I couldn’t resist. In the recent New York Times‘ “Scene of the Crime”, Marilyn Stasio reviews books by two authors who will be at The Poisoned Pen in the next couple weeks. https://nyti.ms/2CrP6Pc
John Sandford will be here on Tuesday, October 9 at 7 PM, joining Lou Berney, author of November Road. Sandford’s Holy Ghost is a Virgil Flowers novel, reviewed by Stasio. If you order a signed copy of Holy Ghost through the Poisoned Pen, it comes with a special postcard that fits the storyline. It says “Wardell Holland for Mayor”, along with a few of his campaign slogans. http://bit.ly/2Rs6cRn
Joe Ide, author of Wrecked, the latest IQ novel, will join Wallace Stroby, author of Some Die Nameless, on Monday, October 15 at 7 PM. You can order a signed copy of Wrecked through the Web Store. http://bit.ly/2NXfw1n
You’ll always want to check the Web Store for books, signed or unsigned. https://store.poisonedpen.com/
The Scotiabank Giller Prize is a literary prize given to a Canadian author of a novel or short story collection published in English in the previous year. The 2018 finalists had books published in 2017. The finalists are below.
Congratulations to all of the finalists.
Most of us would guess by looking at Reavis Z. Wortham’s photo that his Red River mysteries take place in Texas or the Southwest. We’d be right with the Texas guess. Wortham is a Poisoned Pen Press author whose seventh Red River mystery, Gold Dust, came out in September. You can order copies of Wortham’s books, including a signed copy of Gold Dust, through the Web Store. http://bit.ly/2yinlUS
Michael Barson recently discussed Gold Dust and Wortham’s writing career with the author for BookReporter.com. You can find Reavis Z. Wortham’s introduction to the latest mystery, and the discussion under Author Talk. http://bit.ly/2OaQprY
October 9 is release date for Lou Berney’s November Road. There’s been all kinds of buzz about this title. It’s one of the most talked about novels of the fall. Berney won the Edgar, Anthony, Barry, and Macavity Awards for The Long and Faraway Gone. He’ll be at the Poisoned Pen on the 9th, along with John Sandford, author of Holy Ghost. You can meet both authors at 7 PM that evening. If you can’t make it, you can order a signed copy of November Road through the Web Store. http://bit.ly/2DeTAtJ
Don’t spoil November Road for yourself, but you might want to check out Bill Sheehan’s review in The Washington Post. (Hint: he loves it.) https://wapo.st/2ICpmjv
I jumped at the chance to interview Lou Berney. Here are his answers to the questions from “In the Hot Seat”.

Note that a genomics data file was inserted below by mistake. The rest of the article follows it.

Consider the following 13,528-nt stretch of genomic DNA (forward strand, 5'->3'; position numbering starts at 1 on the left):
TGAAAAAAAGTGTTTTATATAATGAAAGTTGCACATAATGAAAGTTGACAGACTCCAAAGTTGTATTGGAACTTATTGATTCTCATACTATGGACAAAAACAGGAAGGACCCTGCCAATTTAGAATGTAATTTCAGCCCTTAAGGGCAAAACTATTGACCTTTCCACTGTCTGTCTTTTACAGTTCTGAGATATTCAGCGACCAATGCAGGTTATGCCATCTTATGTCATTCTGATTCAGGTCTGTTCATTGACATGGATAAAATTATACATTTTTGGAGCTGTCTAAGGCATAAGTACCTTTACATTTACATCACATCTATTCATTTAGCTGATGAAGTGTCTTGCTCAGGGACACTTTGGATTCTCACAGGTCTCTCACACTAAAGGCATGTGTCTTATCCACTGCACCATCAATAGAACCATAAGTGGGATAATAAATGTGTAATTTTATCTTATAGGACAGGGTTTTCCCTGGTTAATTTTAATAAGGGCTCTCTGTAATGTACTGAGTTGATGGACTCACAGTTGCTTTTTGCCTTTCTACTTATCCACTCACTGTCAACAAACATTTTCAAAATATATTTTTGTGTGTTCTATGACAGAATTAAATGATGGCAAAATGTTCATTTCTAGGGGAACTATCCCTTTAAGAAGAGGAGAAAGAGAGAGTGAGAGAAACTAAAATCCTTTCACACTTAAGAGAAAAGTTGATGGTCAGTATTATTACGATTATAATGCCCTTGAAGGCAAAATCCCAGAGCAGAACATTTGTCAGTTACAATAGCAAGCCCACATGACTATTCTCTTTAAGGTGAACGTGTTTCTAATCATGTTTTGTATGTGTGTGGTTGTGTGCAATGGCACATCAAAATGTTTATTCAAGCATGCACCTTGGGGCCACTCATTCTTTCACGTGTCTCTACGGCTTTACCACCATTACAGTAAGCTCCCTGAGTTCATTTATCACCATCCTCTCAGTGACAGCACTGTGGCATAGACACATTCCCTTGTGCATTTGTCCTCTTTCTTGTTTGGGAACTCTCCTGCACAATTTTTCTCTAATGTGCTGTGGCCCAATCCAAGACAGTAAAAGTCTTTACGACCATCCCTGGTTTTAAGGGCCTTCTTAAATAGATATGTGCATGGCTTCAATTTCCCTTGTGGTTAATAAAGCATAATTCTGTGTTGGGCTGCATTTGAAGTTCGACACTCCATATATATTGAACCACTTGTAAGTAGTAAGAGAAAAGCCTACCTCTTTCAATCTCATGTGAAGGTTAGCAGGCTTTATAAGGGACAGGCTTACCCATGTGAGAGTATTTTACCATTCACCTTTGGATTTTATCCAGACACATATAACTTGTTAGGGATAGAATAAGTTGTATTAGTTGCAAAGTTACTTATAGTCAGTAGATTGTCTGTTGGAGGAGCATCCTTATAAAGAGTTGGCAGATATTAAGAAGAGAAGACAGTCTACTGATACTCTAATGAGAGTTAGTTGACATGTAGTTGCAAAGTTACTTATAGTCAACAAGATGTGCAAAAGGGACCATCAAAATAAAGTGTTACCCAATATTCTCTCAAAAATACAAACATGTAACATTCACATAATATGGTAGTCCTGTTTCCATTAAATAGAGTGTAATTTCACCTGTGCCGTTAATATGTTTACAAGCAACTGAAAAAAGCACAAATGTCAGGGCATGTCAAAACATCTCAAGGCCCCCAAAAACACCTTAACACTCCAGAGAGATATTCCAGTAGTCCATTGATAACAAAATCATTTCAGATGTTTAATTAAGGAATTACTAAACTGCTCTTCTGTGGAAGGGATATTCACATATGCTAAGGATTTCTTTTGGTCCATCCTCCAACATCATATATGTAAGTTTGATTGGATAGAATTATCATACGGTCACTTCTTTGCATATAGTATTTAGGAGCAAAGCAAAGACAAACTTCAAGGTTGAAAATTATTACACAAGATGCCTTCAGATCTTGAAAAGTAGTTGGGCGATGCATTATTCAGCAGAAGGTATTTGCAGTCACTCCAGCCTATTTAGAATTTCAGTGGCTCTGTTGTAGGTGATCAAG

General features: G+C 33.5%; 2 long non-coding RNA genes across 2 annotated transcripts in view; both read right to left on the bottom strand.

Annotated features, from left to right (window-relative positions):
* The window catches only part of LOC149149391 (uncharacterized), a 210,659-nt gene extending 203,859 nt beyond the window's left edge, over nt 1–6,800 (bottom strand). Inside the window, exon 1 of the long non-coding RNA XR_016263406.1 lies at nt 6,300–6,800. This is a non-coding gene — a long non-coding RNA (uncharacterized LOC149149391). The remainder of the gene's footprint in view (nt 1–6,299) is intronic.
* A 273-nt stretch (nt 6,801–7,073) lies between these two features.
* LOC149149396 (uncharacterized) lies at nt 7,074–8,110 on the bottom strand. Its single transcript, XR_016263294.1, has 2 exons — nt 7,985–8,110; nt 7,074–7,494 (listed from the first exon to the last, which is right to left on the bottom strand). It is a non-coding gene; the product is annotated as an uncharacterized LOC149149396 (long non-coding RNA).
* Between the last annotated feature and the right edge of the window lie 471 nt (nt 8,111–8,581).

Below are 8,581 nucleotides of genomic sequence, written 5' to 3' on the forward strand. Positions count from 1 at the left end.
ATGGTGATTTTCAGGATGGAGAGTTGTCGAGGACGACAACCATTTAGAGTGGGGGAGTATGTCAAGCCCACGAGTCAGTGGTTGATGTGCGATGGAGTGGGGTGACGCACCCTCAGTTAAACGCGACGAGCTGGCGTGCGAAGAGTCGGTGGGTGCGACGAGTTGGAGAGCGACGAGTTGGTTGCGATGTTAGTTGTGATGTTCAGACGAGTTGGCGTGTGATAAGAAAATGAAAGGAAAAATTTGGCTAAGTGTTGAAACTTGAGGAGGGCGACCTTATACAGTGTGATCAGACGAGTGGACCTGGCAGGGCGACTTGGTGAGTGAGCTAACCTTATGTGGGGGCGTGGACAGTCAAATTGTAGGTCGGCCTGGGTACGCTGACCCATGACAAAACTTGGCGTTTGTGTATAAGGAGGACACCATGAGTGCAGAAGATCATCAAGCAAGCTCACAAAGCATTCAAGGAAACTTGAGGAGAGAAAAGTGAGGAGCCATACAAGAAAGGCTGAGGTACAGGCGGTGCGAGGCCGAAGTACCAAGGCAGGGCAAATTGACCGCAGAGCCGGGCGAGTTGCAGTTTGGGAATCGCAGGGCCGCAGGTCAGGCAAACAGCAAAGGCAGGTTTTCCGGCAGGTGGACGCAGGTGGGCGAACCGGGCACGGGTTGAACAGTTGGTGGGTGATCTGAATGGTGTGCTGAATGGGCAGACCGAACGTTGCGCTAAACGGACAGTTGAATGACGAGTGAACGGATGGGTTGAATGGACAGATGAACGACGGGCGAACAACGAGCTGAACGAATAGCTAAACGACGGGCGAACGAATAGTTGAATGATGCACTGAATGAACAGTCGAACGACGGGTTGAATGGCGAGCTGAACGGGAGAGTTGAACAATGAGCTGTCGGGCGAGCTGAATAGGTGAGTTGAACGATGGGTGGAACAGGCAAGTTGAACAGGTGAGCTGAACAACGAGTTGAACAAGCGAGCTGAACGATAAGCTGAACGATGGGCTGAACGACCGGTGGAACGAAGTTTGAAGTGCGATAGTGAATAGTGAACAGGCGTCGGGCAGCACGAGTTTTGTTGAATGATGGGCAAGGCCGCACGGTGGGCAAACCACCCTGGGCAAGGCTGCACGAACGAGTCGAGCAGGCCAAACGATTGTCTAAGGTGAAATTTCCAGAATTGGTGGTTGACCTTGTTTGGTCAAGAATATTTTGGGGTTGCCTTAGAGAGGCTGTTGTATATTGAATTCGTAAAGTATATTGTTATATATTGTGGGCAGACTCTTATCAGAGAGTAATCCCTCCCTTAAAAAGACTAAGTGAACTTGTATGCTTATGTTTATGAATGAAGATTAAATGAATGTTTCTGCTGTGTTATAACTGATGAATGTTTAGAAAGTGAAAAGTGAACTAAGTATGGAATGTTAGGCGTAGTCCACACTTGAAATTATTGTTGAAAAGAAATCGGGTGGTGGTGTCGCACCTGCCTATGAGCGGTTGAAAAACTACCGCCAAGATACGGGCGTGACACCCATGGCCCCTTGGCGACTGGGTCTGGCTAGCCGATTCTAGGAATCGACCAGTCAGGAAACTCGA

Lou, would you introduce yourself to readers?
I’m the author of four novels, all from William Morrow, one of which – The Long and Faraway Gone – won the Edgar Award. I’ve also worked as a screenwriter in Hollywood but my true love is fiction. My wife and I live now in Oklahoma City, my hometown, where I teach in the low-residency MFA program at Oklahoma City University.
Tell us about your latest novel, November Road, without spoilers?
November Road is a thriller and a love story set right after the Kennedy assassination in 1963. It’s about a big-city mafia lieutenant named Frank Guidry who realizes he knows too much about what happened in Dallas and has to go on the run for his life. At the same time the other main character, Charlotte Roy, a woman stuck in a small town and married to an alcoholic husband, takes her two young daughters and goes on the run from her life. The two characters end up meeting on the road and…let’s just say that things get complicated (and dangerous).
Why do you think authors want to write novels with the Kennedy assassination as a pivotal event?
It was such a seismic event in American history, something that really changed the way people thought about the country, the future, themselves.
Do you consider Frank Guidry and your character Shake Bouchon from Gutshot Straight and Whiplash River to be heroes or antiheroes? Why?
I think they’re both characters who start out as antiheroes and then are faced with the possibility of becoming something more, something better, than that. With November Road, I was never sure what path Frank would take until he actually took it.
You’ve sent your lead characters on road trips to Las Vegas several times. Why Las Vegas?
That’s a good question. I don’t know! All I can say is that, for me, Vegas fit the story each time. I will say I’ve always been fascinated by Vegas in the 1960s. It was such a glamorous, swinging place, but also one with some dark, hidden sides. For a novelist, what’s not to love about that?
Will you write another adventure for Shake? What kind of freedom do you have when you write a standalone versus a series book?
I’ve already written another adventure for Shake, Double Barrel Bluff, but it might be a couple of years before it’s released. I loved writing the Shake novels, but standalones are much more up my alley, I’ve discovered. There’s the freedom to do anything you want, to start from scratch, to write new rules and then break them if you want. All bets are off, and I find that very exciting.
What are you working on now?
Right now I’m about a hundred pages into a psychological thriller about marriage.
Are you still writing screenplays?
I haven’t written a screenplay in a while, but I’ve got a couple of limited-series TV ideas I’d really like to explore. There’s so much great TV now and there are creative possibilities that didn’t exist five or ten years ago.
A personal question. Where do you like to take visitors when they come to Oklahoma City?
When someone comes to visit, I like to take them to one of my favorite pho restaurants (there are many). Oklahoma City has some of the best Vietnamese food in the country. And if it’s basketball season, I’ll take them to a Thunder game, which is always fun.
What’s on your TBR (To Be Read) pile?